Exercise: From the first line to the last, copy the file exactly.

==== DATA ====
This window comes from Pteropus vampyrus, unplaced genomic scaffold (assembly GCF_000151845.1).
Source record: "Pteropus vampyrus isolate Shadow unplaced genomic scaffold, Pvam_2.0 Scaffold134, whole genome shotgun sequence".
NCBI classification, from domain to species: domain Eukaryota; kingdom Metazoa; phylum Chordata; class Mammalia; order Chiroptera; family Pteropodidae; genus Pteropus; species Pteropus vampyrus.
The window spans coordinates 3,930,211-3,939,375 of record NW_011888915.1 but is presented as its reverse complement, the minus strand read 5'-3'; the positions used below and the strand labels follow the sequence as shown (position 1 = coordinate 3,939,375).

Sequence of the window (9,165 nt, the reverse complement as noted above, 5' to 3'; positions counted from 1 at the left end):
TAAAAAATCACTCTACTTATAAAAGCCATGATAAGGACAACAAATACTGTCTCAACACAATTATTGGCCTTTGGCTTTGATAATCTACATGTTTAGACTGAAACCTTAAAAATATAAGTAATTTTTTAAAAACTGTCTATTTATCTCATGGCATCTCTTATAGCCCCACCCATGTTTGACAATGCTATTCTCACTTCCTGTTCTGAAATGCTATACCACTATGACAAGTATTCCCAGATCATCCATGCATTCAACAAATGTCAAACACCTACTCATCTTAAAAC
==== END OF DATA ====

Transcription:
This window comes from Pteropus vampyrus, unplaced genomic scaffold (assembly GCF_000151845.1).
Source record: "Pteropus vampyrus isolate Shadow unplaced genomic scaffold, Pvam_2.0 Scaffold134, whole genome shotgun sequence".
NCBI classification, from domain to species: domain Eukaryota; kingdom Metazoa; phylum Chordata; class Mammalia; order Chiroptera; family Pteropodidae; genus Pteropus; species Pteropus vampyrus.
The window spans coordinates 3,930,211-3,939,375 of record NW_011888915.1 but is presented as its reverse complement, the minus strand read 5'-3'; the positions used below and the strand labels follow the sequence as shown (position 1 = coordinate 3,939,375).

Sequence of the window (9,165 nt, the reverse complement as noted above, 5' to 3'; positions counted from 1 at the left end):
TAAAAAATCACTCTACTTATAAAAGCCATGATAAGGACAACAAATACTGTCTCAACACAATTATTGGCCTTTGGCTTTGATAATCTACATGTTTAGACTGAAACCTTAAAAATATAAGTAATTTTTTAAAAACTGTCTATTTATCTCATGGCATCTCTTATAGCCCCACCCATGTTTGACAATGCTATTCTCACTTCCTGTTCTGAAATGCTATACCACTATGACAAGTATTCCCAGATCATCCATGCATTCAACAAATGTCAAACACCTACTCATCTTAAAAC